Do you really know that or is that just what you’ve seen? These studies are carefully designed and supported by advanced statistics. You probably did see a bunch of does with two fawns, but that doesn’t mean you saw all the fawns that died before they were old enough to pick up on your trail camera. I’m not saying that a novel predator can’t or won’t have an influence, but it’s not automatic. Like the article said, fawns suck at survival, and young does suck at raising them. There are lots of factors that go into everything in nature. It’s never one thing.Now, I know most does raised two fawns in my area for years, until coyotes galore. Now, your lucky to see one fawn with several does. This may be true in Delaware but I call BS here.
I agree. Prior to coyotes, I'd see majority of does with 2 fawns and some with 3. Now you rarely see does with multiple fawns and see a lot with none.Now, I know most does raised two fawns in my area for years, until coyotes galore. Now, your lucky to see one fawn with several does. This may be true in Delaware but I call BS here.
See my previous comment, that research plays right into it. A fawn being brought back to the den doesn’t necessarily mean the coyote killed it. It’s very possible even likely it was scavenged.Not interested in debating anyone, just offering other study sources for information on the subject.
FWIW, the Internet is loaded with studies about the lowered Fawn survival rate due to Coyotes.
Multiple instances of having game cameras set up on Coyote dens recording double digits of Fawn's being brught back to the den to feed the litter.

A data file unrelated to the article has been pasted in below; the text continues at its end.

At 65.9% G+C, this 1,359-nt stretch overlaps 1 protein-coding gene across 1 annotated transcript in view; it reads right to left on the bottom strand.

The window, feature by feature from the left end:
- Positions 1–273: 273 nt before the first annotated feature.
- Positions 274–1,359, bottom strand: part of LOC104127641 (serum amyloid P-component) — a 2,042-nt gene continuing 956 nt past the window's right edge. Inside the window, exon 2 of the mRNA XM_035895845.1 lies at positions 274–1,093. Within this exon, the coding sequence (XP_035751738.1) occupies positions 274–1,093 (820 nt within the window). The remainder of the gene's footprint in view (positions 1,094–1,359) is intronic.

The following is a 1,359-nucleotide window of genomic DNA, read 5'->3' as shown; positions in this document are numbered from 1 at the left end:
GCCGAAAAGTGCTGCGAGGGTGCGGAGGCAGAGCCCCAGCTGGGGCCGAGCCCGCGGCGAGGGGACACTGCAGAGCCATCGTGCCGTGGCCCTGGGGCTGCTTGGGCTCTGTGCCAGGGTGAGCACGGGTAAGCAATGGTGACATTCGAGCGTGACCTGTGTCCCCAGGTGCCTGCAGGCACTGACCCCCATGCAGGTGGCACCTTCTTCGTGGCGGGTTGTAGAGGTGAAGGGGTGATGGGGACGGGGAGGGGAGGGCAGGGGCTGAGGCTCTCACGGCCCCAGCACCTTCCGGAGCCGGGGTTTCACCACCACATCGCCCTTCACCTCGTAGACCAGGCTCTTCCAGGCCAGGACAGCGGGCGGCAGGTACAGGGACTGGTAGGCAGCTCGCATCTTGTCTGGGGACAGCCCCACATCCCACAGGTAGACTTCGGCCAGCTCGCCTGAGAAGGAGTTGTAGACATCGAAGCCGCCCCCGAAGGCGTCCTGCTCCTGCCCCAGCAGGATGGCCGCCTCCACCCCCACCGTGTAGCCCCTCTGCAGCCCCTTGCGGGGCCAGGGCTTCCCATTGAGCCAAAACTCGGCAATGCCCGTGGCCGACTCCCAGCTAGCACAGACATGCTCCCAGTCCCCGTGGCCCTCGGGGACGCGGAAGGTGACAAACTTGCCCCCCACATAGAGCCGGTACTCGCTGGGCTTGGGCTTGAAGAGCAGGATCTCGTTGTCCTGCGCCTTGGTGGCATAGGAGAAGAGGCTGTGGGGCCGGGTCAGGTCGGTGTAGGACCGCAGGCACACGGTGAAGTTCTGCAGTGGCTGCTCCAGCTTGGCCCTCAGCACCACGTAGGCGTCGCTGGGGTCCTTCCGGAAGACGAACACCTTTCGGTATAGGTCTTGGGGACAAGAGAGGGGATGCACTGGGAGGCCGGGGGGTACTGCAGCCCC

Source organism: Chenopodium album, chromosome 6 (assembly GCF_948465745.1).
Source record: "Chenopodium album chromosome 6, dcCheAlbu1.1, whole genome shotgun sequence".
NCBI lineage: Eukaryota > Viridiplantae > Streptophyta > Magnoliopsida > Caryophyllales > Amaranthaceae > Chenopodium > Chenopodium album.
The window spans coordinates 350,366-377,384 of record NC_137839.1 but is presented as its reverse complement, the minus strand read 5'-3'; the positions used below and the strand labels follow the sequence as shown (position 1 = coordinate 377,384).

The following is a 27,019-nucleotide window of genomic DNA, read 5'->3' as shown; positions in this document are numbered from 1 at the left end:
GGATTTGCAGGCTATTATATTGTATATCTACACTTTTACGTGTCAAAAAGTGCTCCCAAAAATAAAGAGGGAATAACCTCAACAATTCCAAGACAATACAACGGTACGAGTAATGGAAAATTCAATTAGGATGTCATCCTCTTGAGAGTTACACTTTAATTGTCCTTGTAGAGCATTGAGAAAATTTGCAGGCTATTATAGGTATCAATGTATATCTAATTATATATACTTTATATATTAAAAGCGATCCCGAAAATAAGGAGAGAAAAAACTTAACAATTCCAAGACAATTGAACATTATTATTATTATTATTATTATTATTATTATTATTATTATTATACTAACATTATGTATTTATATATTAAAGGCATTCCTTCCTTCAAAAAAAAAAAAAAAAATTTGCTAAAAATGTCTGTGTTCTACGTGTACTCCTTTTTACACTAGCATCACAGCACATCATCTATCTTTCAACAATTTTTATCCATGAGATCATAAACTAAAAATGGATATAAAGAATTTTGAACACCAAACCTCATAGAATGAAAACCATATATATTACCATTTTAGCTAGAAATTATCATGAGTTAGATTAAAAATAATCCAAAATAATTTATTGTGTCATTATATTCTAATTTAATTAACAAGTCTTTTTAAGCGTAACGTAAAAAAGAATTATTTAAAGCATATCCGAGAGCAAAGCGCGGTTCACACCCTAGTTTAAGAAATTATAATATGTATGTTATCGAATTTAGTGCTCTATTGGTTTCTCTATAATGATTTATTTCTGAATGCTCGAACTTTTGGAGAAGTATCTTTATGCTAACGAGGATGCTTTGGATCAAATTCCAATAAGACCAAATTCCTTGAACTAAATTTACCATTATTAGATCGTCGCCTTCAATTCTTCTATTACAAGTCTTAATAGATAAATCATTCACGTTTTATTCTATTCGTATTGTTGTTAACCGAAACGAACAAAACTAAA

One example is from Mossy Oak:
It is no secret that during the spring and summer months of the year, one of a coyote’s favorite meals is a whitetail fawn. But how much impact do coyotes really have on a deer herd? And what can one do to protect fawns on their land?www.mossyoak.com
[ and an overall list studies from this search ]
That was just a tip of the iceberg. We have made a huge difference on this farm. We actually trapped zero coyotes and woofs last year. That is how much of a difference a good predator control program can make. Don't drink the liberal Kool Aid. Coyotes by whatever name can be controlled.Purty work, Jett !!!
So sorry to have opened up a lemonade stand next to your Kool Aid stand. I hope you enjoyed your read of "American Coyote".American coyote would be a good read. Interesting how biology turns political.
Highly intensive predator control works, landscape level not so much. The key is to don’t ever stop controlling. Most people and managers don’t have to time or resources to effectively manage them.
This was when I was with NC State for a research project. My buddy who I was working with now is with Virginia fish and game. I tried the wildlife route for awhile and for various reasons went another route. Now I stay involved in wildlife on an amateur level.Do you work with NCWRC, USDA or NRCS?
Quail hunting is my passion and I wish as much effort could be put into restoring quail populations as wolf populations.
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